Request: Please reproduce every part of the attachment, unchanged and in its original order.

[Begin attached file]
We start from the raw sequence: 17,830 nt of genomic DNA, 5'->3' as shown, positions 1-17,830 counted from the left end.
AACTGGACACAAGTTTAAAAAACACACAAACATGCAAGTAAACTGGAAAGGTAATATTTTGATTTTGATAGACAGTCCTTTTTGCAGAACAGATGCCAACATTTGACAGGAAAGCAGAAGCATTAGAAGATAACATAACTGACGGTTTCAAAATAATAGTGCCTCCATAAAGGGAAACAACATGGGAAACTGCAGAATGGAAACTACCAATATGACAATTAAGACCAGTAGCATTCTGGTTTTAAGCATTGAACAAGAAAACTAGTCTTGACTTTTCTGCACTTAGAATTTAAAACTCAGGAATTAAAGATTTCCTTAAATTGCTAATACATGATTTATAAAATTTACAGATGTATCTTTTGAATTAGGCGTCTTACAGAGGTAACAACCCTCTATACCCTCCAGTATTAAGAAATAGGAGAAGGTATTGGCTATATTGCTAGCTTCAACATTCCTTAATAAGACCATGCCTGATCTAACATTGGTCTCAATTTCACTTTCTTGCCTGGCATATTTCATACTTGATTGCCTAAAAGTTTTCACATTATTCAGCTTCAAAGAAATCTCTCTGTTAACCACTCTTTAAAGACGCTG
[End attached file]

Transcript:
We start from the raw sequence: 17,830 nt of genomic DNA, 5'->3' as shown, positions 1-17,830 counted from the left end.
AACTGGACACAAGTTTAAAAAACACACAAACATGCAAGTAAACTGGAAAGGTAATATTTTGATTTTGATAGACAGTCCTTTTTGCAGAACAGATGCCAACATTTGACAGGAAAGCAGAAGCATTAGAAGATAACATAACTGACGGTTTCAAAATAATAGTGCCTCCATAAAGGGAAACAACATGGGAAACTGCAGAATGGAAACTACCAATATGACAATTAAGACCAGTAGCATTCTGGTTTTAAGCATTGAACAAGAAAACTAGTCTTGACTTTTCTGCACTTAGAATTTAAAACTCAGGAATTAAAGATTTCCTTAAATTGCTAATACATGATTTATAAAATTTACAGATGTATCTTTTGAATTAGGCGTCTTACAGAGGTAACAACCCTCTATACCCTCCAGTATTAAGAAATAGGAGAAGGTATTGGCTATATTGCTAGCTTCAACATTCCTTAATAAGACCATGCCTGATCTAACATTGGTCTCAATTTCACTTTCTTGCCTGGCATATTTCATACTTGATTGCCTAAAAGTTTTCACATTATTCAGCTTCAAAGAAATCTCTCTGTTAACCACTCTTTAAAGACGCTG